Though Robinson?s book was published in 1998, her perception seems increasingly valid. The same kind of elitist revisionist history that discarded Calvin can be seen most clearly in Michael Moore?s Fahrenheit 9/11, particularly in the scene where Bush sits in a Sarasota school room for several minutes after learning of the terrorist attacks on New York. Rather than ushering us into the truth of the moment, into the mystery and profundity of the scene—the leader of the strongest nation in the world, with access to unsurpassed military might, sitting in a grade school classroom, stuck in the same condition of helplessness as every other human being?Moore talks over the image. Moore tells us his truth, making Bush out to be the bad guy who sat stupidly while we all watch knowingly, confident in our own goodness and ability to judge right from wrong action. Nevermind that Bush has his own reasons for what he does, that?s not important. Whatever Bush?s reasons, the caricature we have set up to confirm our own goodness holds more weight.

Robinson?s point can be driven home on both sides of the American political debate. A culture of cynicism pervades to such a degree that issues are not debated on the merit, the truth, of the ideas presented. Instead, what he is saying is discarded because he?s a liberal. Her words aren?t taken seriously because she?s a conservative. When this cynicism is applied to the historical movements of our day, we do not engage the actual ideas that need to be debated. ?We know what they mean better than they do, so we only listen to hear them condemn themselves,? Robinson says at the end of Puritans and Prigs.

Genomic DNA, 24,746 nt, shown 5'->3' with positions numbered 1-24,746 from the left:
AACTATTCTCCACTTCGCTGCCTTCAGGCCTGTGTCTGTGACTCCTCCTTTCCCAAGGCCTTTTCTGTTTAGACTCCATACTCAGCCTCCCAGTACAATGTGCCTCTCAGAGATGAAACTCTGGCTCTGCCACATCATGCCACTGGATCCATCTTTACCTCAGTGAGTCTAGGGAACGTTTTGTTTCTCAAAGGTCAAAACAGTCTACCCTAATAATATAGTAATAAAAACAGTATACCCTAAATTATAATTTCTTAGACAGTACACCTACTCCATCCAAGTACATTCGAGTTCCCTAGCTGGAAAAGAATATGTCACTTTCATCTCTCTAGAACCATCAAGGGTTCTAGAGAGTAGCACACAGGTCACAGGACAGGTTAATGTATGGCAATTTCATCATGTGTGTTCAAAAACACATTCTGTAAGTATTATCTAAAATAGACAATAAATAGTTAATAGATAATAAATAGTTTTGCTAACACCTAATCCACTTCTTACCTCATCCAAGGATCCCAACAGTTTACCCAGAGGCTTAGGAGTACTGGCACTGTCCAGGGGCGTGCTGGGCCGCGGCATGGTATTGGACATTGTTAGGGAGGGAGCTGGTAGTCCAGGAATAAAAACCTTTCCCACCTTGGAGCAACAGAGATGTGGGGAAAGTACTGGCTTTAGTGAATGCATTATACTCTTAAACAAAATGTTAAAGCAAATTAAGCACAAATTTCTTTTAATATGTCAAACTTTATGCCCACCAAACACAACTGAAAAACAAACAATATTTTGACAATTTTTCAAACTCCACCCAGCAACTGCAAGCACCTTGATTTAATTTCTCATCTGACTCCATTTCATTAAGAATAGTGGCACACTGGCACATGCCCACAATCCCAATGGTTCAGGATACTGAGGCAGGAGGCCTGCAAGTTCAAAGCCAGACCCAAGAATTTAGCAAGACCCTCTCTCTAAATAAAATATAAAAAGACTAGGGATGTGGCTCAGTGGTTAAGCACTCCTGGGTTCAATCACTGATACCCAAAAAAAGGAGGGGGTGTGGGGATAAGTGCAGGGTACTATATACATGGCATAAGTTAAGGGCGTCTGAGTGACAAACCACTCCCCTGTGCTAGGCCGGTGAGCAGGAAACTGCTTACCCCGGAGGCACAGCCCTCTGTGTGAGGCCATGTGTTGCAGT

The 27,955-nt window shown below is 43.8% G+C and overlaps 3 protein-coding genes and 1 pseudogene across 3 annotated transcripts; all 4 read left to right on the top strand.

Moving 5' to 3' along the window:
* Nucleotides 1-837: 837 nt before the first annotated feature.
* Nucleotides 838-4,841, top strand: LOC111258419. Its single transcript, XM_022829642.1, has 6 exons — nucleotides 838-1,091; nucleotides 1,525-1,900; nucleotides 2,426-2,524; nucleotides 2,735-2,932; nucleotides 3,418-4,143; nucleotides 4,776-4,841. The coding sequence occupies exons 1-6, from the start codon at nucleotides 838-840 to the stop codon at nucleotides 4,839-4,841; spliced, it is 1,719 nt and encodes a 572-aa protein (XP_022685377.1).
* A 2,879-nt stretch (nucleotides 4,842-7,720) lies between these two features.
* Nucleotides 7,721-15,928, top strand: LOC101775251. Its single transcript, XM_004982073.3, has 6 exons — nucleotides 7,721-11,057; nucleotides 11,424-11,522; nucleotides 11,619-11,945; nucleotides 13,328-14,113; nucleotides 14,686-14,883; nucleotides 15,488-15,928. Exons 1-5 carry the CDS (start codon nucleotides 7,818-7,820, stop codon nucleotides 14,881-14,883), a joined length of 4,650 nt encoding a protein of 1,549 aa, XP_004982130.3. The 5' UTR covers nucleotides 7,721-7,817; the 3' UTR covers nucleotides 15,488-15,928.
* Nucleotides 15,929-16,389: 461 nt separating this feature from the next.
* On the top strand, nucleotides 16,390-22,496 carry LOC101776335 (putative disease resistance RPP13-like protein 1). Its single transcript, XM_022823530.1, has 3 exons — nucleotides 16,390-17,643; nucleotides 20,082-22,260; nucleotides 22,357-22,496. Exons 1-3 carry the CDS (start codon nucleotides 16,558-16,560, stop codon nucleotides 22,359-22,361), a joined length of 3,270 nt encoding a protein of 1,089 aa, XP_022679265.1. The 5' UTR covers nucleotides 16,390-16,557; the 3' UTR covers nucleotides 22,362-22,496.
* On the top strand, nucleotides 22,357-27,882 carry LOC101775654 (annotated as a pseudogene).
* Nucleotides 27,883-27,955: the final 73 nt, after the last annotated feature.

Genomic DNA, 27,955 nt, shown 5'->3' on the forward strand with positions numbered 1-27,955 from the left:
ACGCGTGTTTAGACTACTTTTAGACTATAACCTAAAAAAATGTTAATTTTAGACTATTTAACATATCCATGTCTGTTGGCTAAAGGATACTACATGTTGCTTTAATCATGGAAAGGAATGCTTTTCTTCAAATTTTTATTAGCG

In a culture where an American president?s rationalization for war is rejected not on the grounds of the ideas or principles he presents but because he?s a conservative Republican who always wants what?s good for big business, the Christian right and his own political career, cynicism has won. In a country where a presidential candidate is rejected not because he lacks the skills to lead, but because he?s a liberal, the most liberal of liberals, cynicism has won. This appears to be the same cynicism that drove Acton, Weber and others to pronounce John Calvin irrelevant and the Puritans puritanical. Such cynicism discourages people from really reading Calvin or trying to understand the Puritans. It snobbishly advises not to waste any time on those people because we?ve already determined what they had to say. Such an attitude is the very elitism that Calvin and the Puritans—with their doctrine of election?are often wrongly criticized for, Robinson remarks.